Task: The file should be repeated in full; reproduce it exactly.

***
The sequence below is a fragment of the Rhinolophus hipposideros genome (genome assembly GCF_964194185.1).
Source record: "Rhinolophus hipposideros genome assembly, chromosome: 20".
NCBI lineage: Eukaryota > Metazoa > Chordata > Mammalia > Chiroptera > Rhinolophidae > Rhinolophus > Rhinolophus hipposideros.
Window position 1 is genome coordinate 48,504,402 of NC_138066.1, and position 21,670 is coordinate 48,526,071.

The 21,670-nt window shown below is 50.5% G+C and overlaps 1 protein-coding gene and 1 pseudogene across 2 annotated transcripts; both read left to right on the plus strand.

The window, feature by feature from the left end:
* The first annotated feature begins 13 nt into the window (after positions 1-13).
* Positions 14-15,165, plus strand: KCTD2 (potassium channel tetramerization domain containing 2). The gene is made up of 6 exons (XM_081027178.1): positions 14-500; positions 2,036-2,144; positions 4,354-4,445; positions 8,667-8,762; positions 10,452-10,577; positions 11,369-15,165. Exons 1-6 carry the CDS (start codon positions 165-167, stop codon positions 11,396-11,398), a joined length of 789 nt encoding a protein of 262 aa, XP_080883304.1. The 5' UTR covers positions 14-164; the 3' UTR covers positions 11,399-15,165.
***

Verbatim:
The sequence below is a fragment of the Rhinolophus hipposideros genome (genome assembly GCF_964194185.1).
Source record: "Rhinolophus hipposideros genome assembly, chromosome: 20".
NCBI lineage: Eukaryota > Metazoa > Chordata > Mammalia > Chiroptera > Rhinolophidae > Rhinolophus > Rhinolophus hipposideros.
Window position 1 is genome coordinate 48,504,402 of NC_138066.1, and position 21,670 is coordinate 48,526,071.

The 21,670-nt window shown below is 50.5% G+C and overlaps 1 protein-coding gene and 1 pseudogene across 2 annotated transcripts; both read left to right on the plus strand.

The window, feature by feature from the left end:
* The first annotated feature begins 13 nt into the window (after positions 1-13).
* Positions 14-15,165, plus strand: KCTD2 (potassium channel tetramerization domain containing 2). The gene is made up of 6 exons (XM_081027178.1): positions 14-500; positions 2,036-2,144; positions 4,354-4,445; positions 8,667-8,762; positions 10,452-10,577; positions 11,369-15,165. Exons 1-6 carry the CDS (start codon positions 165-167, stop codon positions 11,396-11,398), a joined length of 789 nt encoding a protein of 262 aa, XP_080883304.1. The 5' UTR covers positions 14-164; the 3' UTR covers positions 11,399-15,165.